An orthopedic spine specialist treats intense, chronic neck and low back agony. Assessment and treatment for spinal stenosis,pinched nerves and sciatica and slipped or herniated plates advertised. We specialize in degenerative, deformity and injury of the spine. Surgical medications incorporate insignificantly intrusive techniques for diskectomy, laminectomy, disc substitution, Xstop, and kyphoplasty. Depends on far reaching history physical exam, MRI and CT imaging is done to analyse the treatment plan further.
Spinal stenosis is a common diagnosis among patients with back pain and sciatica. The term lumbar spinal stenosis refers to a narrowing of the space available for the nerves in the low back. The common symptoms of spinal stenosis includes radiating pain which can start in the back and buttocks and travels to the thighs and calves which makes walking and standing for prolonged periods challenging. Often, patients with spinal stenosis discover that by leaning on a walker or shopping cart helps alleviate the radiating pain and burning and heavy sensation in the legs. The reason for this is due to a natural opening of the space available for the nerves when we pitch or bend forward. The natural history of spinal stenosis is episodic flare ups which are often are self-limiting in nature improving with time, anti-inflammatories and activity modifications. In a small percentage of patients, the symptoms become chronic and affect a patient’s quality of life. The limiting effect on function and independence is often a catalyst for patients to seek a more definitive intervention. This is when the care of a spine surgeon is most needed.
The most common goals of low back (lumbar) spine surgery include:
The gold standard for surgical management of lumbar spinal stenosis is a lumbar laminectomy. The lamina of our spine are the vertical bony “roofs” which overlay the spinal nerves. A traditional laminectomy removes the complete “roof” to allow the surgeon access to the spinal canal to release and remove the build-up of inflammatory tissue which is causing the stenosis. Often metal rods and screws are added to increase the stability of the area of decompression.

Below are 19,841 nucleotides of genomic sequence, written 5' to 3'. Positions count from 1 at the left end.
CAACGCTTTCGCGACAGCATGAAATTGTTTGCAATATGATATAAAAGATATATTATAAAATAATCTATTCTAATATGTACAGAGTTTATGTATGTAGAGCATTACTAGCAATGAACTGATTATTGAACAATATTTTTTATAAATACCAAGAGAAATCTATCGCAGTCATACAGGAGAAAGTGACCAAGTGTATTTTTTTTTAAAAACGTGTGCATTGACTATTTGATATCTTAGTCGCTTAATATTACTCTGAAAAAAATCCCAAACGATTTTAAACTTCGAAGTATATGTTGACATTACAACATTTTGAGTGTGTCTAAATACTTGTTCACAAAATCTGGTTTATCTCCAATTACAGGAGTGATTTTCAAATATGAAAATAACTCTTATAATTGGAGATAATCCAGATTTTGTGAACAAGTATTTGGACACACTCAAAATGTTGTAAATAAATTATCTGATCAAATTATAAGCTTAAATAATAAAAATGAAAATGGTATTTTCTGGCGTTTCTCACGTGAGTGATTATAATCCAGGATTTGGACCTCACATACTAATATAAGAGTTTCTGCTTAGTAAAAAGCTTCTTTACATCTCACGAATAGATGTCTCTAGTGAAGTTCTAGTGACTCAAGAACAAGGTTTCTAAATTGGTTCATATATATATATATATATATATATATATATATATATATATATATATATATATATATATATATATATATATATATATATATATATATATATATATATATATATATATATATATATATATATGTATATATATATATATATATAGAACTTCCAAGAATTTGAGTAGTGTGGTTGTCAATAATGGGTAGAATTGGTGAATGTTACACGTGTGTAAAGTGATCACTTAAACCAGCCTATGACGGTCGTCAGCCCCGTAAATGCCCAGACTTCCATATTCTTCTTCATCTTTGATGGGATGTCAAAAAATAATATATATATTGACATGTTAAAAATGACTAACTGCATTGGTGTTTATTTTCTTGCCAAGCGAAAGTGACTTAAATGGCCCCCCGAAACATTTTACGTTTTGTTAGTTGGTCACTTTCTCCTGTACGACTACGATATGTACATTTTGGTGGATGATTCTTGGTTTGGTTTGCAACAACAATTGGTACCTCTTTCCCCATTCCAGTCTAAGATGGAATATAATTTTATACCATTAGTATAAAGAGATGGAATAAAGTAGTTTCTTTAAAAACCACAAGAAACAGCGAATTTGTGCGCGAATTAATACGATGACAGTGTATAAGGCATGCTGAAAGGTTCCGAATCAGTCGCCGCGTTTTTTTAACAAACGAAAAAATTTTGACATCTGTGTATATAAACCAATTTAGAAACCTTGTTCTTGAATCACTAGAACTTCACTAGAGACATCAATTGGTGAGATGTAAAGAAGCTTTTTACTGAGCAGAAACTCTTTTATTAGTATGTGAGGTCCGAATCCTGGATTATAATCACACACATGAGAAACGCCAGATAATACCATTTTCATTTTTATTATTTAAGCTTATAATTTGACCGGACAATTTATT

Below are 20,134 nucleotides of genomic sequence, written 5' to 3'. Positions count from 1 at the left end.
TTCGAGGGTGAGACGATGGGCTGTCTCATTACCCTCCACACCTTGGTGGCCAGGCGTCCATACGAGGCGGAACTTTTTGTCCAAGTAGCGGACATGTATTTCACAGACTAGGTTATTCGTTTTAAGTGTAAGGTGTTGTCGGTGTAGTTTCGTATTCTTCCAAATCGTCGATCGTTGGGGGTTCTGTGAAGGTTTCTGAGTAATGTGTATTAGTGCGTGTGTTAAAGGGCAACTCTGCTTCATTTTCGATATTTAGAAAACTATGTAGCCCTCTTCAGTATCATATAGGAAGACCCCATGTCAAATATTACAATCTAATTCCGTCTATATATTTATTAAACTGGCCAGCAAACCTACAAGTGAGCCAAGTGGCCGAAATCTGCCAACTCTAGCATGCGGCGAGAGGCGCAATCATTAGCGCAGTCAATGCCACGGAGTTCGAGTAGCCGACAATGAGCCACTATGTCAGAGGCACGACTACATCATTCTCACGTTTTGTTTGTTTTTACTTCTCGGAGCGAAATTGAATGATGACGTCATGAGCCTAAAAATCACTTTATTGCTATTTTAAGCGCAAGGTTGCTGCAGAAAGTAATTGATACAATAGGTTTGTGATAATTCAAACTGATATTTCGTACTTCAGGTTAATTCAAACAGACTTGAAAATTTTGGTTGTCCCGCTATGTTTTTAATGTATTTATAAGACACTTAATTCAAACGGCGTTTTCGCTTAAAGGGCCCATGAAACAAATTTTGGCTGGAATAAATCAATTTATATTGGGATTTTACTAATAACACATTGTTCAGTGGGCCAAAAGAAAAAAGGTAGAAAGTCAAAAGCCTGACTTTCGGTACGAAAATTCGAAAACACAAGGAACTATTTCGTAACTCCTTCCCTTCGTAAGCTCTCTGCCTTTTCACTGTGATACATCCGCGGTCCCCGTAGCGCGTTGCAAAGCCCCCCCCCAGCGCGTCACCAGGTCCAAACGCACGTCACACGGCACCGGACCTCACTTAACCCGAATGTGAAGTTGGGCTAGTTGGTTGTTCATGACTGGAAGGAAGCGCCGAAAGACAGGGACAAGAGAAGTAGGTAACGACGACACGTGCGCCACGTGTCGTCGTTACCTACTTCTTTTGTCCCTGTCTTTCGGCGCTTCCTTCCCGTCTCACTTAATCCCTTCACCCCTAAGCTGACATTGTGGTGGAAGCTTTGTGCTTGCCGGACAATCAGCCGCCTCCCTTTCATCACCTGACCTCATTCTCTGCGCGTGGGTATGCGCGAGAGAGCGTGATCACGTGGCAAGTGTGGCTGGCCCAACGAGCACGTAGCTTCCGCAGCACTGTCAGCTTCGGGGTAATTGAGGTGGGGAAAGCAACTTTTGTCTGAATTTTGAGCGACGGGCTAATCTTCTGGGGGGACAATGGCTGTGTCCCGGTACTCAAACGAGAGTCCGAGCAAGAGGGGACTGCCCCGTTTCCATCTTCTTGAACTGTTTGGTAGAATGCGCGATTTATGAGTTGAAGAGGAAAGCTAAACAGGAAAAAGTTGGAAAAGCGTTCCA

Are there any new options available for this common problem? Can a fusion be avoided? Yes!
A device now available prevents the need for excess muscle to be cut, affords a smaller incision with less blood loss and a quicker recovery back to normal activity. The device’s name is Coflex. It is a metallic spacer which is placed in between the lamina (the vertical bony ‘roof’) to allow for a continuous opening of the canal. This device is press-fit into the space after a microscope is used to minimally invasively open-up the canal to release the stenosis without removing excess bone and allowing for normal motion after the surgery by avoiding a fusion. The device recreates the normal tendency of patients to try lean forward to open-up the space for the nerves in the spinal canal. But now with the decompression done and the device in place the patient can stand up and walk with a straight posture and for longer distances and duration. The procedure is done under general anesthesia and is usually performed in under two hours. An overnight stay in the hospital is recommended. The patient is up walking the day of surgery and independent in activities of daily living right away.